Marketing Week, the trade title, and Ball & Hoolahan, the recruitment firm, polled 3,357 executives to gauge industry attitudes and predictions regarding the next 12 months.
Some 53% of the panel believed marketing divisions would be remodelled this year, as several challenges - covering everything from the economy to the rise of digital media - make a continuing impact.
More specifically, 16% of those surveyed agreed amendments to their current budgets, typically downwards, are fuelling these processes.
A further 14% suggested the amalgamation of the marketing function with other departments constituted the driving force behind such moves.
In sum, these developments reinforce trends that started to gather pace in 2010, when 62.9% of marketing teams witnessed the implementation of transformation programmes.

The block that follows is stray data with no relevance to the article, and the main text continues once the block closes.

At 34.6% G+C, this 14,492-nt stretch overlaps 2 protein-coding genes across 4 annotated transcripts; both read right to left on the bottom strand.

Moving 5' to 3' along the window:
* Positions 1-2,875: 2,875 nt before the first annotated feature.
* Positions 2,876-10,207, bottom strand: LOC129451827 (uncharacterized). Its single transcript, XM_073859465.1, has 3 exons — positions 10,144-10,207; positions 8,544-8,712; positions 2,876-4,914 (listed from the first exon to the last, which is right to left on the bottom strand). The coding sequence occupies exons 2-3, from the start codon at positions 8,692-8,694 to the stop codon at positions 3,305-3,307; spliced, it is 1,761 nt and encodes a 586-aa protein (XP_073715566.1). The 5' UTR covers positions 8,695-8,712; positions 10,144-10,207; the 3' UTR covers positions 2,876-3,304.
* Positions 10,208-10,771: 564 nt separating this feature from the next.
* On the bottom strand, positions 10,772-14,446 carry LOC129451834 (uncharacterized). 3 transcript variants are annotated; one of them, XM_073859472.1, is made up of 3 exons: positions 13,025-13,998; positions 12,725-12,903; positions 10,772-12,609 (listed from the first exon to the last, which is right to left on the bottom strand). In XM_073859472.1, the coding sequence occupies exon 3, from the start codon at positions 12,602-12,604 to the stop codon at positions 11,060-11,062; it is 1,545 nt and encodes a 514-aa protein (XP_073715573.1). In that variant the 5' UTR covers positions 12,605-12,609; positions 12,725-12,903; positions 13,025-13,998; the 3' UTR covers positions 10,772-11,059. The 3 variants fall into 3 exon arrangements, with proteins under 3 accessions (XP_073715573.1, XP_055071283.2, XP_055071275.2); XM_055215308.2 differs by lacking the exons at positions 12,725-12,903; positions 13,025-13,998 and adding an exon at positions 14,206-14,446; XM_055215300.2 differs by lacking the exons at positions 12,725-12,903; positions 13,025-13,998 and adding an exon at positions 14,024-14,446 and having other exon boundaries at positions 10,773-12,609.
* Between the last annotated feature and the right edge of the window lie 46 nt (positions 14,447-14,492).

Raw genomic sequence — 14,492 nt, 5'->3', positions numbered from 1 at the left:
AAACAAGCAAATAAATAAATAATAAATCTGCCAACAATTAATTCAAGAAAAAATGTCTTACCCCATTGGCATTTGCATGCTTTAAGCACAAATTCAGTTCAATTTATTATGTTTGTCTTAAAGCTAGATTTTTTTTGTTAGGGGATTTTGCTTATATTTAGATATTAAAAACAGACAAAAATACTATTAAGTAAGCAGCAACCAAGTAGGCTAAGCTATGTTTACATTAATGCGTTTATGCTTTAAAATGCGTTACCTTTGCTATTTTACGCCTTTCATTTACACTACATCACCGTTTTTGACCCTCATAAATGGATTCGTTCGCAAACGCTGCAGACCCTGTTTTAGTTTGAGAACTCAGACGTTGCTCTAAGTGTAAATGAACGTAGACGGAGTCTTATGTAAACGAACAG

Among the major companies employing this approach last year was British Gas, the utilities provider, which axed the position of commercial director.
News International, the media giant, also split its marketing arm into three groups - brand, customer management and sales - working alongside a common communications team, and launched a new digital unit.
Everything Everywhere, formed following the merger of mobile networks Orange and T-Mobile, similarly adapted the arrangements in place at each brand to create a unified strategy.
ITV, the broadcaster, pursued a two-stage reform programme in 2011 relating to its commercial and online wing, including the introduction of a "multidisciplinary" sales team.
Elsewhere, the study revealed that the average salary for marketing directors rose by 4.2% last year on an annual basis, while marketing managers logged a 10.7% contraction.
Heads of digital and ecommerce operations enjoyed a 5.2% improvement on the same measure, and their counterparts leading insights and research teams saw a 5.6% lift.
Data sourced from Marketing Week; additional content by Warc staff